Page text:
Other Congenital Anomalies of the Genitourinary System
Anomalies with a short urethra and abnormal location of the urethral meatus include hypospadias and epispadias. The meatus is located on the ventral surface of the urethra in hypospadias, and along the dorsal surface in epispadias. Hypospadias occurs only in boys, whereas epispadias occurs in both boys and girls.
Hypospadias occurs because of abnormal development of the urethral groove. The degree of hypospadias may vary widely, with the site of urethral exit seen anywhere from immediately inferior to the expected position to a more proximal position along the penile shaft to the anal verge. The prostatic utricle, a midline diverticular structure arising from the verumontanum, is a normal Müllerian duct remnant that becomes enlarged in patients with hypospadias. The more severe the hypospadias, the larger the associated prostatic utricle. Hypospadias most frequently occurs as a sporadic, isolated malformation, but it may occur in constellation with other abnormalities such as cryptorchidism or imperforate anus. Hypospadias is diagnosed on physical examination. Preoperative VCUG is useful to evaluate for the presence of a refluxing prostatic utricle that may require excision. RUG is helpful postoperatively to assess for complications. In severe hypospadias, the dysmorphic physical appearance is on the spectrum of ambiguous genitalia. The distinction between severe hypospadias and other forms of ambiguous genitalia, such as CAH, is made based on a combination of radiologic findings (ultrasound and genitogram), physical examination, and laboratory data.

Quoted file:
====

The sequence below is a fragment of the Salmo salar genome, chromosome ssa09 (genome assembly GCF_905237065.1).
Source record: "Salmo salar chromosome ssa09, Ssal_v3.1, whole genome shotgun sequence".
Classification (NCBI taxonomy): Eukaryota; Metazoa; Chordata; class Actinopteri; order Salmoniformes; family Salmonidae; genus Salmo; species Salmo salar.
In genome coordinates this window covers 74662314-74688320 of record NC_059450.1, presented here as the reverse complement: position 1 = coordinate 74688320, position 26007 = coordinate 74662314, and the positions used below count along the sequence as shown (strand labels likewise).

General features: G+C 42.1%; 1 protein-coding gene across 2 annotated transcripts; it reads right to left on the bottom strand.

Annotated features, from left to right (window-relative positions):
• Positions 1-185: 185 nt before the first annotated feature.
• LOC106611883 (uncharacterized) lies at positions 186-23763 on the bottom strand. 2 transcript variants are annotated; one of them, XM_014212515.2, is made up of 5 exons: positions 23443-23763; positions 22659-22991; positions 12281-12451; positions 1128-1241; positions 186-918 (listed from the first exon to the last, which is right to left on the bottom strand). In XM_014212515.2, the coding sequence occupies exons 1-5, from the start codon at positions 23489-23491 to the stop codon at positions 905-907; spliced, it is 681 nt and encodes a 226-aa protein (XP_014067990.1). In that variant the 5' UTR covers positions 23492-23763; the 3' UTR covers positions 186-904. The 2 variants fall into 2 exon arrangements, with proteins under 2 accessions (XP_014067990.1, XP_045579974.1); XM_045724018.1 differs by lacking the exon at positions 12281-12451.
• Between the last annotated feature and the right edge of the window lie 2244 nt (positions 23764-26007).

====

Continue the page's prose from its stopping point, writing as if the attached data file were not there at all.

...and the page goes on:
Epispadias is secondary to failure of midline fusion of the urethra, a problem occurring much earlier in embryogenesis than hypospadias. It is a part of the continuum of the exstrophy-epispadias complex. In patients with complete bladder exstrophy, the normally spherical bladder forms instead as a flat plate, a process termed detubularization . The bladder mucosa is exposed on the anterior surface of the abdominal wall. The urethra is similarly detubularized and forms a urethral plate. When only the urethra is detubularized, the result is epispadias. There are many associated anomalies. One is diastasis of the pubic symphysis, which occurs because of outward rotation of the pelvis and bony deficiency, as well as a change in the pelvic floor muscular configuration [ Fig. 6.27 ]. The genitalia also have an abnormal appearance, with a bifid clitoris in females and separation of the corporal tissue in boys, which is mild in epispadias and more severe in exstrophy. In patients with bladder exstrophy, the ureteral insertions are abnormal. Once the bladder is closed, VUR is nearly universal.
Epispadias is suspected on prenatal imaging by ambiguous genitalia, with the phallus typically much shorter than normal in males. It may be occult in females. Bladder exstrophy is a more obvious diagnosis on prenatal imaging and is considered when one does not visualize the normal fluid-filled bladder consistently during the course of the examination. Other findings suggestive of the diagnosis include widening of the pubic symphysis and visualization of an abnormal mass reflecting the bladder plate along the anterior wall of the pelvis.